He says that "whatever advantage people claimed I had by walking into a room as ‘Prince Harry’ was immediately flipped on its head, because I was facing judgments and opinions based on what had been reported about me, true or not. I expected people to be thinking 'he’s obviously going to fail this test, because he’s a thicko.'"

For example, Prince Harry writes, "If you were one of the examiners for the Regular Commissions Board, for instance, then you are going to expect me to screw up, as you’ve already made an opinion before even meeting me based on the tabloid reports. It meant that I felt that I never went in at the same level as everybody else because the spotlight was always on me."

5. Tabloid behavior is "criminal."

prince harry arrives at high court, rolls building several
Crowds of onlookers and media surrounded Prince Harry as he arrived to testify today.SOPA Images - Getty Images

The section on his relationship with the tabloids ends with a powerful statement: "I genuinely feel that in every relationship that I’ve ever had – be that with friends, girlfriends, with family or with the army, there’s always been a third party involved, namely the tabloid press. Having seen me grow up from a baby (being born into this 'contractual relationship' without any choice) and scrutinised my every move, the tabloids have known the challenges and mental health struggles that I have had to deal with throughout my childhood and adult life and for them to then play on that and use it to their own advantage, I think is, well, criminal."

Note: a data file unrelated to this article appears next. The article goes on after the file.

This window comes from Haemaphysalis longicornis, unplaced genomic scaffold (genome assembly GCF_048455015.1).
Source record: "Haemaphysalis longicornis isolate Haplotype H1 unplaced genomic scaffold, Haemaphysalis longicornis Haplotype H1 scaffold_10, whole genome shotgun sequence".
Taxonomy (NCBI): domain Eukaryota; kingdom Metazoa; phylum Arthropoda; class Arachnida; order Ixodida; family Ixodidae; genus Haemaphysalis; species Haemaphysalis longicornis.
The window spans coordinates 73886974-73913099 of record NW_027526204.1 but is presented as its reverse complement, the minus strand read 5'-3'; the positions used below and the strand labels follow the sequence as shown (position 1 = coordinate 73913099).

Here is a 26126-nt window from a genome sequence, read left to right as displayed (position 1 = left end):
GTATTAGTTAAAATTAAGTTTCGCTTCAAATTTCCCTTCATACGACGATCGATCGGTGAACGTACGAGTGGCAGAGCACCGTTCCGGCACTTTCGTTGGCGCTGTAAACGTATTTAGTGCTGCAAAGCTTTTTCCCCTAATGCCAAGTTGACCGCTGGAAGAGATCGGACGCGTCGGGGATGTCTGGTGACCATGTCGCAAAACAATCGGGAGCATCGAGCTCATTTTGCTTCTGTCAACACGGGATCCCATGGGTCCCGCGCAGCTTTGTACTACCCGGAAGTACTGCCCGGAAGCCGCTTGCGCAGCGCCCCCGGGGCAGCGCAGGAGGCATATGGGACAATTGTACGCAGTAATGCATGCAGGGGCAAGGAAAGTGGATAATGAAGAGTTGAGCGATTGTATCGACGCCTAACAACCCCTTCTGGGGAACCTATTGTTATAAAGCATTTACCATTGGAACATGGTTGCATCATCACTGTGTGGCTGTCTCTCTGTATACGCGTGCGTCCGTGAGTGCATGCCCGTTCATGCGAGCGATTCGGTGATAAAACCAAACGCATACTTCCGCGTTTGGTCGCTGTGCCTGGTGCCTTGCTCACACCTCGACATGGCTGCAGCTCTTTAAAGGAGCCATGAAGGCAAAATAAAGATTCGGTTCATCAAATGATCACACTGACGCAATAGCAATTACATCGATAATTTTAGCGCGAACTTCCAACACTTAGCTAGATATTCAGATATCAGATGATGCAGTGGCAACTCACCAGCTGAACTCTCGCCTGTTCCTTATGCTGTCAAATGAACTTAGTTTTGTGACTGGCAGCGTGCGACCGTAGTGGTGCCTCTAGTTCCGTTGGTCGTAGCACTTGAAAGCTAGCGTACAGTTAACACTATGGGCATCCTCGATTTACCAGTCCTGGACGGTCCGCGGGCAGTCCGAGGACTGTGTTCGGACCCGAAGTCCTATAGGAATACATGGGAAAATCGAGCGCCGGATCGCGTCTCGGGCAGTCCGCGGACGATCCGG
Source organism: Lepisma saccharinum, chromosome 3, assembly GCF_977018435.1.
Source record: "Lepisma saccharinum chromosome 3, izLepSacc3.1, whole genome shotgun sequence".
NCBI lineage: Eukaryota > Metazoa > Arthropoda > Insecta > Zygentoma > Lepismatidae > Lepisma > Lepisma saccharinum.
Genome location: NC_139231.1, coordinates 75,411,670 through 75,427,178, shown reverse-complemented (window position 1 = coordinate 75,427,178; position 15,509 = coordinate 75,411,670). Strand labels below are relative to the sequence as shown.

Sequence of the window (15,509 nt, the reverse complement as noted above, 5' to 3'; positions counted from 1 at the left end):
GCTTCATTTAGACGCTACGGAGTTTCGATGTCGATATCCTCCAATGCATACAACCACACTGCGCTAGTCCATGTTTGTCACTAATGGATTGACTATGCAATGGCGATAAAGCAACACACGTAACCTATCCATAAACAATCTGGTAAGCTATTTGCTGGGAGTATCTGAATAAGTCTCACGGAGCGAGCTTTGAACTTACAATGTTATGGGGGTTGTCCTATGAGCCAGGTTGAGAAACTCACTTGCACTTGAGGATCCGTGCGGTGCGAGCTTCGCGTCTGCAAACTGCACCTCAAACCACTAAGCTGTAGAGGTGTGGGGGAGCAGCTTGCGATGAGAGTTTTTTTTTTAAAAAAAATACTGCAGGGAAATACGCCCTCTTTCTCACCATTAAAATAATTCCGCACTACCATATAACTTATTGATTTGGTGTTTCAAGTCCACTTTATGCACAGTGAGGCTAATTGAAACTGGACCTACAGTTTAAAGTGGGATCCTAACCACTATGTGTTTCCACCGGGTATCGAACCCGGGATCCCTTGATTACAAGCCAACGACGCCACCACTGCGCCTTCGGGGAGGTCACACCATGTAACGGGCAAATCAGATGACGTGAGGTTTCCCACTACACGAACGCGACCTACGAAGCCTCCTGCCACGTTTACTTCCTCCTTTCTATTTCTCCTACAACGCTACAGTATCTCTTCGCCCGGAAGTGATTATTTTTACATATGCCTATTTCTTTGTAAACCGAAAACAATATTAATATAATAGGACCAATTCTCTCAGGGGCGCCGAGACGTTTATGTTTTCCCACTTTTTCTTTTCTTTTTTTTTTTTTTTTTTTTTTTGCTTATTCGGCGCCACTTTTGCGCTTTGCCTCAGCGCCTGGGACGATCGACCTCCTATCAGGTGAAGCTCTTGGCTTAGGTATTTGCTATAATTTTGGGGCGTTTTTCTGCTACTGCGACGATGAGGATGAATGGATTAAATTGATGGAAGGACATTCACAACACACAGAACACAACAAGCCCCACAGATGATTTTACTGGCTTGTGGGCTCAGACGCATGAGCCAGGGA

6. Prince Harry thinks we need to "save journalism as a profession."

the coffin carrying queen elizabeth ii is transferred from buckingham palace to the palace of westminster
Prince Harry in September 2022.Max Mumby/Indigo - Getty Images

Outside of the section on his relationship with the tabloids, his "Mirror Group Claim" section is also fascinating—it features the Duke of Sussex's take on why he is doing this. "In my view, in order to save journalism as a profession, journalists need to expose those people in the media that have stolen or highjacked the privileges and powers of the press, and have used illegal or unlawful means for their own gain and agendas," Prince Harry writes.

He adds, "In the same vein, I am bringing this claim, not because I hate the tabloid press or even necessarily a section of it, but in order to properly hold the people who have hijacked those privileges, which come with being a member of the press, to account for their actions."

7. The state of the UK press and government are "at rock bottom."

Prince Harry continues that he has "unique perspective" on this issue. He writes that this is personal for him, "This has become a huge problem of which I have a unique perspective and experience perhaps, having had a front row seat to it. Because they have showed no willingness to change, I feel that I need to make sure that this unlawful behaviour is exposed, because obviously I don’t want anybody else going through the same thing that I’ve been going through on a personal level."

The royal also takes a wider view, writing, "On a national level as, at the moment, our country is judged globally by the state of our press and our government – both of which I believe are at rock bottom. Democracy fails when your press fails to scrutinise and hold the government accountable, and instead choose to get into bed with them so they can ensure the status quo. I may not have a role within the Institution but, as a member of the British Royal family, and as a soldier upholding important values, I feel there’s a responsibility to expose this criminal activity in the name of public interest. The country and the British public deserve to know the depths of what was actually happening then, and indeed now. We will be better off for it."

Read Prince Harry's full witness statement here.